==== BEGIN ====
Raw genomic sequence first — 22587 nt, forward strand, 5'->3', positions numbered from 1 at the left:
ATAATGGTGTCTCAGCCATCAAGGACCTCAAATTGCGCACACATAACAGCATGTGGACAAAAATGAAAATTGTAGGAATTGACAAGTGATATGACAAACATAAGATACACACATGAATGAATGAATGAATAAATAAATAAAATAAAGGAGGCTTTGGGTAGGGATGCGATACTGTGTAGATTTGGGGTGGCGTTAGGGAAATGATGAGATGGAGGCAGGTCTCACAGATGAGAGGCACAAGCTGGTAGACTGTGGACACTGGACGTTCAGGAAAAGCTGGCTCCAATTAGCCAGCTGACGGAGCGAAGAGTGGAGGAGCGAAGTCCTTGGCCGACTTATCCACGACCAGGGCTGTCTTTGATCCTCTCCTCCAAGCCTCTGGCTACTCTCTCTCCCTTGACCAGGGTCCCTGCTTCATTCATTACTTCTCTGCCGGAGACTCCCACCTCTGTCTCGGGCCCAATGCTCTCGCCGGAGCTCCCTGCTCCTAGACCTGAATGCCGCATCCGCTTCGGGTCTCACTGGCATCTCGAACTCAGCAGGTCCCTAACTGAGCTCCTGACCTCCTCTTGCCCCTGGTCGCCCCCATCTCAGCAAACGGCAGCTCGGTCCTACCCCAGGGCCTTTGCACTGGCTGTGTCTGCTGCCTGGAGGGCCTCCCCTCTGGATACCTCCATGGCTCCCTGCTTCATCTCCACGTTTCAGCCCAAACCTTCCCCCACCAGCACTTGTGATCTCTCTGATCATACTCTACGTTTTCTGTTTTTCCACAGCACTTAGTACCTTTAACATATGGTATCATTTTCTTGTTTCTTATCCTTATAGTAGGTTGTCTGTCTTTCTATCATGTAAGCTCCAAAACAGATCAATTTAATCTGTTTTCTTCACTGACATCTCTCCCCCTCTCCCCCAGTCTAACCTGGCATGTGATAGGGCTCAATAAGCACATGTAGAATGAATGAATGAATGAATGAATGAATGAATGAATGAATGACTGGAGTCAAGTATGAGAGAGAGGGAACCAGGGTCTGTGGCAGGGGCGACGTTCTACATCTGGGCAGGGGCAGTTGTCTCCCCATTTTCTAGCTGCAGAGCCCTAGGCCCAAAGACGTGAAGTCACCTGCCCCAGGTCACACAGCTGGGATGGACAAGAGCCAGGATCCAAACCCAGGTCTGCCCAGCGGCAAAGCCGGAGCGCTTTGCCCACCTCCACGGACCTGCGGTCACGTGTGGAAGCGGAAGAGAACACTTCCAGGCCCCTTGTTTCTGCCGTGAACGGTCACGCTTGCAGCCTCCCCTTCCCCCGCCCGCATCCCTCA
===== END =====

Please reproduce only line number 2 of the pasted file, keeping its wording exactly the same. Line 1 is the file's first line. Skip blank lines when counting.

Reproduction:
ATAATGGTGTCTCAGCCATCAAGGACCTCAAATTGCGCACACATAACAGCATGTGGACAAAAATGAAAATTGTAGGAATTGACAAGTGATATGACAAACATAAGATACACACATGAATGAATGAATGAATAAATAAATAAAATAAAGGAGGCTTTGGGTAGGGATGCGATACTGTGTAGATTTGGGGTGGCGTTAGGGAAATGATGAGATGGAGGCAGGTCTCACAGATGAGAGGCACAAGCTGGTAGACTGTGGACACTGGACGTTCAGGAAAAGCTGGCTCCAATTAGCCAGCTGACGGAGCGAAGAGTGGAGGAGCGAAGTCCTTGGCCGACTTATCCACGACCAGGGCTGTCTTTGATCCTCTCCTCCAAGCCTCTGGCTACTCTCTCTCCCTTGACCAGGGTCCCTGCTTCATTCATTACTTCTCTGCCGGAGACTCCCACCTCTGTCTCGGGCCCAATGCTCTCGCCGGAGCTCCCTGCTCCTAGACCTGAATGCCGCATCCGCTTCGGGTCTCACTGGCATCTCGAACTCAGCAGGTCCCTAACTGAGCTCCTGACCTCCTCTTGCCCCTGGTCGCCCCCATCTCAGCAAACGGCAGCTCGGTCCTACCCCAGGGCCTTTGCACTGGCTGTGTCTGCTGCCTGGAGGGCCTCCCCTCTGGATACCTCCATGGCTCCCTGCTTCATCTCCACGTTTCAGCCCAAACCTTCCCCCACCAGCACTTGTGATCTCTCTGATCATACTCTACGTTTTCTGTTTTTCCACAGCACTTAGTACCTTTAACATATGGTATCATTTTCTTGTTTCTTATCCTTATAGTAGGTTGTCTGTCTTTCTATCATGTAAGCTCCAAAACAGATCAATTTAATCTGTTTTCTTCACTGACATCTCTCCCCCTCTCCCCCAGTCTAACCTGGCATGTGATAGGGCTCAATAAGCACATGTAGAATGAATGAATGAATGAATGAATGAATGAATGAATGAATGACTGGAGTCAAGTATGAGAGAGAGGGAACCAGGGTCTGTGGCAGGGGCGACGTTCTACATCTGGGCAGGGGCAGTTGTCTCCCCATTTTCTAGCTGCAGAGCCCTAGGCCCAAAGACGTGAAGTCACCTGCCCCAGGTCACACAGCTGGGATGGACAAGAGCCAGGATCCAAACCCAGGTCTGCCCAGCGGCAAAGCCGGAGCGCTTTGCCCACCTCCACGGACCTGCGGTCACGTGTGGAAGCGGAAGAGAACACTTCCAGGCCCCTTGTTTCTGCCGTGAACGGTCACGCTTGCAGCCTCCCCTTCCCCCGCCCGCATCCCTCA